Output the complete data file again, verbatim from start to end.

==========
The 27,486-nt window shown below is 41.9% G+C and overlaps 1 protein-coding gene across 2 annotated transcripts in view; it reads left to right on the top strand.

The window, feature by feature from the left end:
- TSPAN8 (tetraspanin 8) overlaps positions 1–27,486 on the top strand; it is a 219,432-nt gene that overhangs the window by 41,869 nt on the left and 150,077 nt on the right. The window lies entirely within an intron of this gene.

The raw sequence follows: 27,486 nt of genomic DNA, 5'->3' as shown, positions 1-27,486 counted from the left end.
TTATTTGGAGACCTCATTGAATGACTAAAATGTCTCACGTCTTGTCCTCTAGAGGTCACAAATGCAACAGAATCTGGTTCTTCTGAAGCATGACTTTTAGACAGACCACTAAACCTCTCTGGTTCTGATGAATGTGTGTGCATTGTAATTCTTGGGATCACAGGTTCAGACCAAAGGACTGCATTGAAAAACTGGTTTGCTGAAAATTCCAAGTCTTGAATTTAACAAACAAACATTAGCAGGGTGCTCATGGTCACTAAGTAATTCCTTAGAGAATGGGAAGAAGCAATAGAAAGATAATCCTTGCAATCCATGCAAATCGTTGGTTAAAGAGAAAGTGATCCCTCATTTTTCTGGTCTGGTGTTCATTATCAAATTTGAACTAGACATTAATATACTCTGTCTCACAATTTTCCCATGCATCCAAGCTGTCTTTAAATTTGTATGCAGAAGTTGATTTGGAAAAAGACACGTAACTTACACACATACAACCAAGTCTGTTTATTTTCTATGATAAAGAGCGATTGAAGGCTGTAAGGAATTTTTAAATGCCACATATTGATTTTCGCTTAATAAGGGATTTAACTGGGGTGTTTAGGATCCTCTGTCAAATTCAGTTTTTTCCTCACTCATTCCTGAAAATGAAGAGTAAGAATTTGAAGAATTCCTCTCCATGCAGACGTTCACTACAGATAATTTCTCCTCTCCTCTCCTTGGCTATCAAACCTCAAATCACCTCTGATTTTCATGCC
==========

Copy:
The 27,486-nt window shown below is 41.9% G+C and overlaps 1 protein-coding gene across 2 annotated transcripts in view; it reads left to right on the top strand.

The window, feature by feature from the left end:
- TSPAN8 (tetraspanin 8) overlaps positions 1–27,486 on the top strand; it is a 219,432-nt gene that overhangs the window by 41,869 nt on the left and 150,077 nt on the right. The window lies entirely within an intron of this gene.

The raw sequence follows: 27,486 nt of genomic DNA, 5'->3' as shown, positions 1-27,486 counted from the left end.
TTATTTGGAGACCTCATTGAATGACTAAAATGTCTCACGTCTTGTCCTCTAGAGGTCACAAATGCAACAGAATCTGGTTCTTCTGAAGCATGACTTTTAGACAGACCACTAAACCTCTCTGGTTCTGATGAATGTGTGTGCATTGTAATTCTTGGGATCACAGGTTCAGACCAAAGGACTGCATTGAAAAACTGGTTTGCTGAAAATTCCAAGTCTTGAATTTAACAAACAAACATTAGCAGGGTGCTCATGGTCACTAAGTAATTCCTTAGAGAATGGGAAGAAGCAATAGAAAGATAATCCTTGCAATCCATGCAAATCGTTGGTTAAAGAGAAAGTGATCCCTCATTTTTCTGGTCTGGTGTTCATTATCAAATTTGAACTAGACATTAATATACTCTGTCTCACAATTTTCCCATGCATCCAAGCTGTCTTTAAATTTGTATGCAGAAGTTGATTTGGAAAAAGACACGTAACTTACACACATACAACCAAGTCTGTTTATTTTCTATGATAAAGAGCGATTGAAGGCTGTAAGGAATTTTTAAATGCCACATATTGATTTTCGCTTAATAAGGGATTTAACTGGGGTGTTTAGGATCCTCTGTCAAATTCAGTTTTTTCCTCACTCATTCCTGAAAATGAAGAGTAAGAATTTGAAGAATTCCTCTCCATGCAGACGTTCACTACAGATAATTTCTCCTCTCCTCTCCTTGGCTATCAAACCTCAAATCACCTCTGATTTTCATGCC